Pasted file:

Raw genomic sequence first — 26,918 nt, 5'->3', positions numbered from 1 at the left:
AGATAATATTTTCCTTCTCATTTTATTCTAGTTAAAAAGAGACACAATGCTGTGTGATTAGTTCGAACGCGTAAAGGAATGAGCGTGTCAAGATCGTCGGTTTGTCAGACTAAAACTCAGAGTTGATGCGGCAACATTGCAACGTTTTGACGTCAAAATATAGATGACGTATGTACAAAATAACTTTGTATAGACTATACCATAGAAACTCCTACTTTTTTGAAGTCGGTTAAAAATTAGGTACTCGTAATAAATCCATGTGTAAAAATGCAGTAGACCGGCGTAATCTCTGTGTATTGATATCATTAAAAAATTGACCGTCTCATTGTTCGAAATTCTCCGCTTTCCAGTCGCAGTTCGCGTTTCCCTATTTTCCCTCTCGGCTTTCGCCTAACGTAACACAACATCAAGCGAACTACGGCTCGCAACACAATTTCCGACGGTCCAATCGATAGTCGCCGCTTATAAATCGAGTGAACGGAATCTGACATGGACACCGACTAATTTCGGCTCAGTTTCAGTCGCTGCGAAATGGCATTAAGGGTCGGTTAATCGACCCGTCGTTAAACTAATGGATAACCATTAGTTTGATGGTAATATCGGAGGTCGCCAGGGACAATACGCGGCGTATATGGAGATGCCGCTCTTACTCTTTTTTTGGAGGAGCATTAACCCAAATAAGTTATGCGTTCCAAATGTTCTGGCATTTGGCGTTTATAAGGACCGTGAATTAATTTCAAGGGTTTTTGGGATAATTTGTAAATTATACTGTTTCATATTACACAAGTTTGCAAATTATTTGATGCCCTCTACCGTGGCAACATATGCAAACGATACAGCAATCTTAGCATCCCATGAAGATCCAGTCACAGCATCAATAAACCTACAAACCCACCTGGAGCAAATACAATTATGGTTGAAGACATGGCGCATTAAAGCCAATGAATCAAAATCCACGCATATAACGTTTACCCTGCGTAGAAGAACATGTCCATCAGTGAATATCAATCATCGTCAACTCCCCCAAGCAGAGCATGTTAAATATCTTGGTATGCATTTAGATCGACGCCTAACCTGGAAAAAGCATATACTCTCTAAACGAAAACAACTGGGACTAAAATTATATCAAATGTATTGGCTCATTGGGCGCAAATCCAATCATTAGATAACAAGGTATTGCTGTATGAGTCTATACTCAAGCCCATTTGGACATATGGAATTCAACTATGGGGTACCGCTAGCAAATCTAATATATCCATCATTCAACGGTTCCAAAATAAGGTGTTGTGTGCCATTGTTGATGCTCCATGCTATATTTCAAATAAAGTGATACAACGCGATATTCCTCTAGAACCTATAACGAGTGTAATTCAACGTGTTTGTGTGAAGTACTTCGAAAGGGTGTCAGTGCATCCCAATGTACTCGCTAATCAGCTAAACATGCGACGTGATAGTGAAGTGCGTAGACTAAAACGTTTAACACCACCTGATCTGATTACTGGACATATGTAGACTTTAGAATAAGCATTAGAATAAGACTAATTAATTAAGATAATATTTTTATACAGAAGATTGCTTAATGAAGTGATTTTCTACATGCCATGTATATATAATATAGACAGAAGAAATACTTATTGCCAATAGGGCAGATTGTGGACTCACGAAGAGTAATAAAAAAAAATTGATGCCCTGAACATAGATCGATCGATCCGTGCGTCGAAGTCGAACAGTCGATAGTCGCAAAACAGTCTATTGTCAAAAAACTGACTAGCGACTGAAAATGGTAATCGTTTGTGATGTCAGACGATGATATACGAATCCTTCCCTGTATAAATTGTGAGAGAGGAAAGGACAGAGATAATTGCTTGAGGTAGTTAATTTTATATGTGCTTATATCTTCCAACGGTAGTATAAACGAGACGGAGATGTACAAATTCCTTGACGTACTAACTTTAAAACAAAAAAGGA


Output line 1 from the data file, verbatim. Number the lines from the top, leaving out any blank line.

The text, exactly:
Raw genomic sequence first — 26,918 nt, 5'->3', positions numbered from 1 at the left: